To Southerners, Connecticut's proposal was viewed as an affront to Southern states, which were concerned that the proposal would grant the federal government too much power by boosting its revenue and giving it control over the price of western land. At this time, the majority of the Southern population believed that state governments should be the primary governing bodies of the United States, and that the federal government should remain small and subservient to the states. Additionally, the South sought to expand its agricultural economy westward, and viewed Connecticut's proposal as a hindrance to this goal.

The debate over Connecticut's proposal represented just a sliver of the growing conflict between Northern and Southern interests pre-Civil War. Leaders of the era were trying to strike a balance between federal and state power and put the newly adopted Constitution into practice. Up to this point, the federal government had very little power, and the Southern states intended to keep it that way. The South viewed the Constitution as a treaty between sovereign states rather than the supreme law of the land. They believed that states should have the power of nullification, the power to override and disobey federal law. They viewed the growth of the Federal Government and it's revenue as a threat to the rightful sovereignty of the states. Northerners were starting to advocate for a more united nation bound by a more powerful federal government, arguing that the Constitution represented a binding agreement between the states rather than a treaty between sovereign powers.

Part of the conflict over the power of the federal government concerned the ways by which the federal government earned its revenue. At the time, the federal government collected most of it's revenue through protective tariffs, particularly high taxes on imports and exports on particular goods, paid by foreign nations, intended to protect American economic interests. Southern states saw these taxes and tariffs as tyrannical infringement on their sovereignty, while Northerners saw them as an opportunity to fund a unifying federal force. The other method by which the federal government collected revenue was through the sale of federal land to private citizens, hence the North's suggestion that federal government should focus on selling it's land to bolster revenue, and the South's opposition to the idea for fear of an overly powerful federal government.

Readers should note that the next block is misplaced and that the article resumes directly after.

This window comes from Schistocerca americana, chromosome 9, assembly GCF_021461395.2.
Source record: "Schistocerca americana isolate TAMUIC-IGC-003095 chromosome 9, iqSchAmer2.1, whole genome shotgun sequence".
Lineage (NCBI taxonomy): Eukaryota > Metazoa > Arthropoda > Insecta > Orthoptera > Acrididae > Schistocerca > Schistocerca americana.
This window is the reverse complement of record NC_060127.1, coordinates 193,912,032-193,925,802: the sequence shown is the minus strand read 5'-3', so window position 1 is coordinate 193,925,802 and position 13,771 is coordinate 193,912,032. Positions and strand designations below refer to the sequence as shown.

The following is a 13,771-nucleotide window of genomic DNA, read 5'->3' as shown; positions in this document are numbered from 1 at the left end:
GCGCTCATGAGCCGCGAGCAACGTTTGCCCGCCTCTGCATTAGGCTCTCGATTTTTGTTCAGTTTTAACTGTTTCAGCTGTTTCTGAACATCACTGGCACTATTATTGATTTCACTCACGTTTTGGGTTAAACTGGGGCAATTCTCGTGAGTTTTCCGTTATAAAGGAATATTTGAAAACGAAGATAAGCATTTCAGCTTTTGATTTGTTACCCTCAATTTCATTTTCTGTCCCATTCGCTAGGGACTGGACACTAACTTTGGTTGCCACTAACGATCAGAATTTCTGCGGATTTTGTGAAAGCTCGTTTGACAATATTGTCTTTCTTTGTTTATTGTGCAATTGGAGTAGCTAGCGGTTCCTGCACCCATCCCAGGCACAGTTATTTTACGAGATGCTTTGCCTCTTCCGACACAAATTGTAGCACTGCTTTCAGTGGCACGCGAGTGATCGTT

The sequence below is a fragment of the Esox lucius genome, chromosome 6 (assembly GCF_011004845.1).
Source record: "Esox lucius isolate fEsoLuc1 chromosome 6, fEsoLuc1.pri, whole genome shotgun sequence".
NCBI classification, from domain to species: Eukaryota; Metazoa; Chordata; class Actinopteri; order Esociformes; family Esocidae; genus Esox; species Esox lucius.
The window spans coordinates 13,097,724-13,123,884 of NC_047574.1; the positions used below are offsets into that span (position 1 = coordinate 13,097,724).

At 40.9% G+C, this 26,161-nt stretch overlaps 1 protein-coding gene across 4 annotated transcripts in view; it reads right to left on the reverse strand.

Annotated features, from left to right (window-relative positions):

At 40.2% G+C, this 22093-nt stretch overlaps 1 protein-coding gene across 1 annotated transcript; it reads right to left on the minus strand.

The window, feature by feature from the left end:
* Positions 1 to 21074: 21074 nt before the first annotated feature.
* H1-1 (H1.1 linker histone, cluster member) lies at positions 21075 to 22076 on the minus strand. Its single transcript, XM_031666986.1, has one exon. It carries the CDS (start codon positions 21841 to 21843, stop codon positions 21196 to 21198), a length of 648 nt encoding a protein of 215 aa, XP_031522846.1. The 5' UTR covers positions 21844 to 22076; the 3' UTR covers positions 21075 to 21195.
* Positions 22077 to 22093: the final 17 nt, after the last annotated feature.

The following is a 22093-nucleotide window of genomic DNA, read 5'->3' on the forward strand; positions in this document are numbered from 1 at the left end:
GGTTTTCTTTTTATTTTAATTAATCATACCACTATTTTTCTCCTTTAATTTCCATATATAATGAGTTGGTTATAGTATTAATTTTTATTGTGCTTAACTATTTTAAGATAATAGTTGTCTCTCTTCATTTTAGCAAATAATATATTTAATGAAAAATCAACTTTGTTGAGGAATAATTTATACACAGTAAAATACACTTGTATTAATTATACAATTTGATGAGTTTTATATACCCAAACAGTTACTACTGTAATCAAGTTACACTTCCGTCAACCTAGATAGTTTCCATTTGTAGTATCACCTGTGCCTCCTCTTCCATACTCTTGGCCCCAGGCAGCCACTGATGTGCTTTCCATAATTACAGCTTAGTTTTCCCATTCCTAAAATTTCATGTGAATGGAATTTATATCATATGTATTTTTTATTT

The Webster-Hayne Debate

I love a good debate. Who doesn't? The action, the drama, the suspense…who needs the movies? I'm imagining that your answer is probably 'I do.' Well, you're not alone. But still, throughout American history, several debates have captured the nation's attention in a way that would make even Hollywood jealous. One of those was the Webster-Hayne debate, a series of unplanned speeches presented before the Senate between January 19th and 27th of 1830.

The debaters were Senator Daniel Webster of Massachusetts and Senator Robert Y. Hayne of South Carolina. In a time when the country was undergoing some drastic changes, this debate managed to encapsulate the essence of the growing tensions dividing the nation. See what I mean? Drama, suspense, it's all there. You'll laugh, you'll cry, you'll hopefully stay awake until the end of the lesson. What can I say? Historians love a good debate.

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The Debate Background

Let's start by looking at the United States around 1830. What was going on? Well, it's important to remember that the nation was still young and much different than what we think of today. President Andrew Jackson had just been elected, most of the states got rid of property requirements for voting, and an entire new era of democracy was being born. Besides that, however, the federal government was still figuring out its role in American society. Most people of the time supported a small central government and strong state governments, so the federal government was much weaker than you might have expected. Enveloping all of these changes was an ever-growing tension over the economy, as southern states firmly defended slavery and northern states advocated for a more industrial, slave-free market.